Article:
3D Scans Let Scientists Navigate Brains Like Google Maps
Researchers have developed the knife-edge scanning microscope (KESM), which can slice, scan and map brains.
A research team at Texas A&M University's Brain Networks Laboratory, led by Bruce McCormick, have developed a new machine that can automatically slice and scan a brain and assemble the images into a navigatable online atlas. This knife-edge scanning microscope (KESM) takes a piece of tissue and cuts it into 0.5mm-thick sections using a diamond knife. A laser on the knife's edge lights up the tissue as it is sliced and the images are captured by a microscope.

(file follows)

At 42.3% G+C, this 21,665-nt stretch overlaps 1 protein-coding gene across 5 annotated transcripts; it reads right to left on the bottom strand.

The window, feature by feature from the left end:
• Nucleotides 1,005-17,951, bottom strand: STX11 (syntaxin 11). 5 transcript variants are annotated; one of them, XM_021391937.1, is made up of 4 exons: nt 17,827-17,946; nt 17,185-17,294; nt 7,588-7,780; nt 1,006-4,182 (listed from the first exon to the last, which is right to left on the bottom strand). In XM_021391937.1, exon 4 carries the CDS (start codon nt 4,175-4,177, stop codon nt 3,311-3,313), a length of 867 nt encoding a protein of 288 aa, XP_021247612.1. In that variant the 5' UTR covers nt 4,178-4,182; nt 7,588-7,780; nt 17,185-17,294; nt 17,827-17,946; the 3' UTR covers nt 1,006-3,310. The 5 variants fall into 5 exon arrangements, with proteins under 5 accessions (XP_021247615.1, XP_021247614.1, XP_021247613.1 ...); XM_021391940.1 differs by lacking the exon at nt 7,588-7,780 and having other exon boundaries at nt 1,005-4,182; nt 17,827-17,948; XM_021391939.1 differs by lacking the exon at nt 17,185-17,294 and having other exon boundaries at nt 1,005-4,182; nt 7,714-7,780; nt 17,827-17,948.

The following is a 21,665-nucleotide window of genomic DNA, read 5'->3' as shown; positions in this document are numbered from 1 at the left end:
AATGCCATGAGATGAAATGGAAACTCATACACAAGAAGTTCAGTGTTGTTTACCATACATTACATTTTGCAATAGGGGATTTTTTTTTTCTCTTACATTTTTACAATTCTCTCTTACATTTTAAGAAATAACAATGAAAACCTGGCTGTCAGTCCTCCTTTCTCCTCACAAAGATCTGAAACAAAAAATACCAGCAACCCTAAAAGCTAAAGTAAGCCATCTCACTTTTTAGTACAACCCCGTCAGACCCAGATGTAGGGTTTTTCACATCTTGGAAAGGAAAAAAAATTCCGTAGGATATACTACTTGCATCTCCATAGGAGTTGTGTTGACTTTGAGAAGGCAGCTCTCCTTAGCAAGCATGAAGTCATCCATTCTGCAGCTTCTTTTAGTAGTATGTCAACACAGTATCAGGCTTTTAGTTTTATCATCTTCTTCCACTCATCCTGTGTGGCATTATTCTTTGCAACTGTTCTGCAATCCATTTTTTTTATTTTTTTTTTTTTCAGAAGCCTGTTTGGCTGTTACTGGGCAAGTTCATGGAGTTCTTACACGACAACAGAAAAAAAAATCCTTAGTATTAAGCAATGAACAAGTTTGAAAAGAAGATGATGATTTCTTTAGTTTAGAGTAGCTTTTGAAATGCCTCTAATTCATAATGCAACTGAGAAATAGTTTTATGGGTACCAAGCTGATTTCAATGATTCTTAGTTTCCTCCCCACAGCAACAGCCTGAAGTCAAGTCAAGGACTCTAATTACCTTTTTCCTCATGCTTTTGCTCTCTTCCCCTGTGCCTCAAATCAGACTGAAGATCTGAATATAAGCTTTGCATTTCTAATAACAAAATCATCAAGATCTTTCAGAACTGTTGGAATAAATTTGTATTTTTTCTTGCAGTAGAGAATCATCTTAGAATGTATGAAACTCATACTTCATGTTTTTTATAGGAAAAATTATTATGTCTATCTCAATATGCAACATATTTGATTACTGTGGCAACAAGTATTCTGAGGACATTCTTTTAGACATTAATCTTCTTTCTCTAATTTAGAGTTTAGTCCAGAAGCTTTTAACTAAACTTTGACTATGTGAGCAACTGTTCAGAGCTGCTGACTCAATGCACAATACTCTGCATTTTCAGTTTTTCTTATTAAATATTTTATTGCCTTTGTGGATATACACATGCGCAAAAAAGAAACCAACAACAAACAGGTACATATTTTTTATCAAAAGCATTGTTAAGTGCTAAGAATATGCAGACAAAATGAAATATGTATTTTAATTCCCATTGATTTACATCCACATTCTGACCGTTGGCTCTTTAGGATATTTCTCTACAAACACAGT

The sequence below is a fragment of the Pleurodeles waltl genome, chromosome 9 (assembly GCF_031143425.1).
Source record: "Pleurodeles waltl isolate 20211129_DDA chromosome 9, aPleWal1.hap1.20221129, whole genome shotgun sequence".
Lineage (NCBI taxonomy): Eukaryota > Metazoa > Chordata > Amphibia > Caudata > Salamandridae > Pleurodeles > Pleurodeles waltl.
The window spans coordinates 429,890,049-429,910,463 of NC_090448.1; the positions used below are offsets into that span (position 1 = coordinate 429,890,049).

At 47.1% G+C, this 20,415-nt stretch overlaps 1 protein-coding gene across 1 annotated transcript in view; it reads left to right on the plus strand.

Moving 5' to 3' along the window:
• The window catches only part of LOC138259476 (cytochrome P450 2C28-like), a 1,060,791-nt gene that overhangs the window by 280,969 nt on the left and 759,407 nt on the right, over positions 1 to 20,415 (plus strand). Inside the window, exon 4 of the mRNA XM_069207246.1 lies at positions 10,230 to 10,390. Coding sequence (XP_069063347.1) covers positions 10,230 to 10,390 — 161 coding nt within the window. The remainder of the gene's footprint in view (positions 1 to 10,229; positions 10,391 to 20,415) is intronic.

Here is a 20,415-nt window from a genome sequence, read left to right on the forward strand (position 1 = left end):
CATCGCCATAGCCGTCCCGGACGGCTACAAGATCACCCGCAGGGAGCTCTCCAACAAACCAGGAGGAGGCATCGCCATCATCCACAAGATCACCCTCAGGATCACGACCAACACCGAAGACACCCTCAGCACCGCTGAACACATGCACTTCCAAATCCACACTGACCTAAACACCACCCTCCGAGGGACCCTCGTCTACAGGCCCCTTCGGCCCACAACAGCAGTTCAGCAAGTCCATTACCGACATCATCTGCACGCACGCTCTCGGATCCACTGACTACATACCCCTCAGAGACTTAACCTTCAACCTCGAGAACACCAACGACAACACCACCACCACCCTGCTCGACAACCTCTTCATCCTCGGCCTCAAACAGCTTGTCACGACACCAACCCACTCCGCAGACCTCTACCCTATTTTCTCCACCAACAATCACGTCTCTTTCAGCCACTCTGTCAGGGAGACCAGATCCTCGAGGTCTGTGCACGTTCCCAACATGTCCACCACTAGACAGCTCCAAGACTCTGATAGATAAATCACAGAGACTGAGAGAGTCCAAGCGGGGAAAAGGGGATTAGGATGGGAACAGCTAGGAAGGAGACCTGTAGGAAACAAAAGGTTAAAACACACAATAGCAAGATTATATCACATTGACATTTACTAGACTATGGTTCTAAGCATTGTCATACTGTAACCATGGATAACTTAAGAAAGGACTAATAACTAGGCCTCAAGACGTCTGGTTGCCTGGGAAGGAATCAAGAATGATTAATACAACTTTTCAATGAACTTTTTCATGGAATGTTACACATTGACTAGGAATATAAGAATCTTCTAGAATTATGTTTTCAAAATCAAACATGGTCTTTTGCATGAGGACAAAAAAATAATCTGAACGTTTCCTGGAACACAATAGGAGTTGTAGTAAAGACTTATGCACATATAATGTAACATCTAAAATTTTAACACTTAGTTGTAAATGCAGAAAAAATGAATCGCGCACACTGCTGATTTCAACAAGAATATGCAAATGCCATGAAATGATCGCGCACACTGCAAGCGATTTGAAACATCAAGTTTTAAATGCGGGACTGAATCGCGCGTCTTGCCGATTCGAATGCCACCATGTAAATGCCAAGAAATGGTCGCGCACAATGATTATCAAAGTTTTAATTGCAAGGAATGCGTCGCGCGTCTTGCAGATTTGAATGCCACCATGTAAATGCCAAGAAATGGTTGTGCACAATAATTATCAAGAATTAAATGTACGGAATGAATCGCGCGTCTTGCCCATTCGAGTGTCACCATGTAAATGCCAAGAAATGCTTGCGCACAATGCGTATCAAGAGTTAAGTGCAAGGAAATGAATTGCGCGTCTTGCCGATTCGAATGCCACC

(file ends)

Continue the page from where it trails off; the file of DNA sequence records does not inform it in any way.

Wired reports that the machine can scan and assemble 3D brain images automatically, taking around 100 hours to scan a complete mouse brain, and the resolution enables people to see the individual neurons within the brain slices.